The historic Trans-Pacific Partnership (TPP) had just been signed in Auckland, New Zealand by 12 countries which includes Australia, Brunei, Canada, Chile, Japan, Malaysia, Mexico, New Zealand, Peru, Singapore, the United States and Vietnam. The Philippines is among the countries who is pushing to be included in the TPP but will it be beneficial for the Philippines specially businesses?
TPP is seen as a United States driven deal which aims to counter another trade agreement being hosted by China – Regional Comprehensive Economic Partnership (RCEP). This alternative trade agreement includes ten member states of the Association of Southeast Asian Nations (ASEAN) (Brunei, Burma (Myanmar), Cambodia, Indonesia, Laos, Malaysia, the Philippines, Singapore, Thailand, Vietnam) and the six states with which ASEAN has existing FTAs (Australia, China, India, Japan, South Korea and New Zealand).
Will the Philippines Benefit from the Trans-Pacific Partnership?
According to opponents of the TPP deal, this agreement gives too much power to large multinational corporations which puts at risk local businesses. One of the troubling provisions give these corporations a right of input into regulatory decisions. This means that they can influence and have more power over promulgation of laws being enacted on member countries, a right that is not accorded to small and medium businesses in the country.
“More than 1,600 US companies, the most litigious in the world, will gain new rights they can enforce through private offshore tribunals if/when regulation damages their value or profits,” says New Zealand law professor Jane Kelsey.
TPP opponents also states that the deal plans to kill freedom of the internet giving control once again to large corporations. According to reports, the TPP text proposes creating tribunals (courts) that could overrule the decisions of countries, undermining sovereignty and governments power. We have discussed this thoroughly on our article, “Multinational Corporations Plans to Kill the Internet?“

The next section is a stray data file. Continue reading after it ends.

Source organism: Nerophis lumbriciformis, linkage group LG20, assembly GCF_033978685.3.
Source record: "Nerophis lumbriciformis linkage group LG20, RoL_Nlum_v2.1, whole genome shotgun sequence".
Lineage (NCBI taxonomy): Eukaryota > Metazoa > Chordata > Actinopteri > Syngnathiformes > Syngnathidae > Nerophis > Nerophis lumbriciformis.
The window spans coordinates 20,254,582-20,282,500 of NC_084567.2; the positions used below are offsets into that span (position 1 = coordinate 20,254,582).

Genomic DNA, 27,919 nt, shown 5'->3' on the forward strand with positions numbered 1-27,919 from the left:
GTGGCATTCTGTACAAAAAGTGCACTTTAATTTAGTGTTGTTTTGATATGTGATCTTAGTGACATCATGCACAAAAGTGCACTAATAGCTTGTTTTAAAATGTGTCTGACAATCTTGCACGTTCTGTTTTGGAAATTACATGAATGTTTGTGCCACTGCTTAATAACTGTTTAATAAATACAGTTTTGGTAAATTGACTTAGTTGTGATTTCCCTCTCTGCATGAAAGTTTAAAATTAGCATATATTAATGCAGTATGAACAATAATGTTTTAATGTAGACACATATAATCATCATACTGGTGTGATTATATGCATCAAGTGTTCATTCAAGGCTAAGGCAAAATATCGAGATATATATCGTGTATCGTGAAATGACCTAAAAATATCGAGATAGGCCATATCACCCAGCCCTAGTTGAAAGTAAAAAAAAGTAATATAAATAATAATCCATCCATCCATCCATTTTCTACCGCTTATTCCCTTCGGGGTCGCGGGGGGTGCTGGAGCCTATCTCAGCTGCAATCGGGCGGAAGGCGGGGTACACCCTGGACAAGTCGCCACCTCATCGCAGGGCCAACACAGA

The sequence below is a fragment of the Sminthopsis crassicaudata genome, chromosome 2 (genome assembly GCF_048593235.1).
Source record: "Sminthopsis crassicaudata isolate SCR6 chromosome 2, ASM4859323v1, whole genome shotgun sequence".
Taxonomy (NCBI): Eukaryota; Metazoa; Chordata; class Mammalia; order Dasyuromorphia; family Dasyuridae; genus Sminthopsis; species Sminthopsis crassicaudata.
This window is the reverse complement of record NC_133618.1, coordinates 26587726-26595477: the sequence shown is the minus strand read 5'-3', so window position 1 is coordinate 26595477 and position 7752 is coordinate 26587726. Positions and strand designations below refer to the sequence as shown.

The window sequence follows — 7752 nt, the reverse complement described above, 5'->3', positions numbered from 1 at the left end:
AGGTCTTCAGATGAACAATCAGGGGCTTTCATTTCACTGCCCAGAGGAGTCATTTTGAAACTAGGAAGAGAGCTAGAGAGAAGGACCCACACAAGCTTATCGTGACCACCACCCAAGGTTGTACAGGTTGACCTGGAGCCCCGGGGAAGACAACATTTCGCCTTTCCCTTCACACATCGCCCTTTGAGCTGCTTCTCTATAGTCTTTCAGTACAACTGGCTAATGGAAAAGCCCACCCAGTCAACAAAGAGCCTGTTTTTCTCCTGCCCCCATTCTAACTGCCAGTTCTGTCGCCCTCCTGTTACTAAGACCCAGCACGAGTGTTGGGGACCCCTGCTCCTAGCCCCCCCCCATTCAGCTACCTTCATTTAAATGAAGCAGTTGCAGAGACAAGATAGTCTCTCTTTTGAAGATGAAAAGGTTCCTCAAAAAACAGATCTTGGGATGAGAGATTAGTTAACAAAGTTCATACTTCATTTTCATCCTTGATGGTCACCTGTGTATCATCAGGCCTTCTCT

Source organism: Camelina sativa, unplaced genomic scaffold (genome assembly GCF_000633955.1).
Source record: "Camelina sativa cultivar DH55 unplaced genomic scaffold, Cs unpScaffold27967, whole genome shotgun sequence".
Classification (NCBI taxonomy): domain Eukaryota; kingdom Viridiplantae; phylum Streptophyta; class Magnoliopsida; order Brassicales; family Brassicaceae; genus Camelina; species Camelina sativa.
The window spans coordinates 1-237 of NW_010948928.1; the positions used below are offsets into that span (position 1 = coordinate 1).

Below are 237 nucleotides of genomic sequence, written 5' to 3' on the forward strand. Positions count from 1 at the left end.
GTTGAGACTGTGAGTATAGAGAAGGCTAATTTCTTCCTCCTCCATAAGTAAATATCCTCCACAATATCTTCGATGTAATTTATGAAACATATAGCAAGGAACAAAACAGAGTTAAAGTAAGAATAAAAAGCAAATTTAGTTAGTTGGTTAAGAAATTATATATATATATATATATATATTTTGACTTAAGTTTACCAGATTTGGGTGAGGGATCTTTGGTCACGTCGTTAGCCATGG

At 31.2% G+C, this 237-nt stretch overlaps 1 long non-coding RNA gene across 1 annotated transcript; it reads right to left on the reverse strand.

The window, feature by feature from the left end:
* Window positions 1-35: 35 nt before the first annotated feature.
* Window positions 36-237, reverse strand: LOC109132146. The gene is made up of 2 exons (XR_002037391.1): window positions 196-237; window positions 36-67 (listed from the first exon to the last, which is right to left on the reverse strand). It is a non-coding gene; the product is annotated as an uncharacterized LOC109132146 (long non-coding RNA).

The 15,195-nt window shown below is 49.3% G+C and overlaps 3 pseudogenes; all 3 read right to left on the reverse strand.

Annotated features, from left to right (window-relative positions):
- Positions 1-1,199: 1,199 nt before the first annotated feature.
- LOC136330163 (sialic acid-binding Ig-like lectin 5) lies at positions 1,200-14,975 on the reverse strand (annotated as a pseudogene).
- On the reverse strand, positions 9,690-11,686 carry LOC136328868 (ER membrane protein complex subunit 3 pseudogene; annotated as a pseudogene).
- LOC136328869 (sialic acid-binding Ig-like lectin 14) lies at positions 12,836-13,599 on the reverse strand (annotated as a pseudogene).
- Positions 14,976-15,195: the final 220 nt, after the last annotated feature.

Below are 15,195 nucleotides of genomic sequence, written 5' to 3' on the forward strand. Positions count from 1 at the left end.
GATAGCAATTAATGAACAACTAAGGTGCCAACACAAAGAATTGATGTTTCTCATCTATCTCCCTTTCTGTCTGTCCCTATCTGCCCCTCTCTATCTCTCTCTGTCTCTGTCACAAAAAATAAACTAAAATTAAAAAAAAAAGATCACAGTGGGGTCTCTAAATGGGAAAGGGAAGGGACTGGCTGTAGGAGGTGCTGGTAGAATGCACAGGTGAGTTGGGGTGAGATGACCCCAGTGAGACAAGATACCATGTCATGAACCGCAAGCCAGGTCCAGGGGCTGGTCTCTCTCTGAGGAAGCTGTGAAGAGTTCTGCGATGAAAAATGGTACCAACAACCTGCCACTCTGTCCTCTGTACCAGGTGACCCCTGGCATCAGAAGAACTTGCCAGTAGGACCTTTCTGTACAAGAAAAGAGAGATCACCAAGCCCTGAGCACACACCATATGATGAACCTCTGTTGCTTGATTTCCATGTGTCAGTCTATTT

Businesses must be properly consulted on TPP
If the Philippine government decides to join the TPP, local businesses should be properly consulted through a public forum. Provisions of the trade agreement should be properly discussed. The deal had been accused of being too secretive and small and medium businesses are not even consulted.
There are indications for example that certain provisions in the TPP risks our capacity to legislate to protect our environment, labour standards and health since large multinational companies will be given a direct right to participate in legislation.
Major risks of the TPP
According to a study, “Trading Down: Unemployment, Inequality and Other Risks of the Trans-Pacific Partnership Agreement” written by Jeronim Capaldo and Alex Izurieta, the trade deal might result to the following:
- TPP would generate net losses of GDP in the United States and Japan. For the United States, they project that GDP would be 0.54 percent lower than it would be without TPP, 10 years after the treaty enters into force. Japan’s GDP is projected to decrease 0.12 percent.
- Economic gains would be negligible for other participating countries – less than one percent over ten years for developed countries and less than three percent for developing ones. These projections are similar to previous findings that TPP gains would be small for many countries.
- TPP would lead to employment losses in all countries, with a total of 771,000 lost jobs. The United States would be the hardest hit, with a loss of 448,000 jobs. Developing economies participating in the agreement would also suffer employment losses, as higher competitive pressures force them to curtail labor incomes and increase production for export.
- TPP would lead to higher inequality, as measured by changes in the labor share of national income. The authors foresee competitive pressures on labor income combining with employment losses to push labor shares lower, redistributing income from labor to capital in all countries. In the United States, this would exacerbate a multi-decade downward trend.
- TPP would lead to losses in GDP and employment in non-TPP countries. In large part, the loss in GDP (3.77 percent) and employment (879,000) among non-TPP developed countries would be driven by losses in Europe, while developing country losses in GDP (5.24%) and employment (4.45 million) reflect projected losses in China and India.
You can view the full study here.
Philippine businesses will find it harder to cope up
Majority of businesses in the Philippines belong to the micro, small and medium enterprises and they will be the most susceptible to trade liberalization. Despite the big promises of the TPP, it should be a deal that needs deep study and consideration.
Do you have any insight about the Trans-Pacific Partnership agreement? Share your views.
You can see the full text of the TPP here.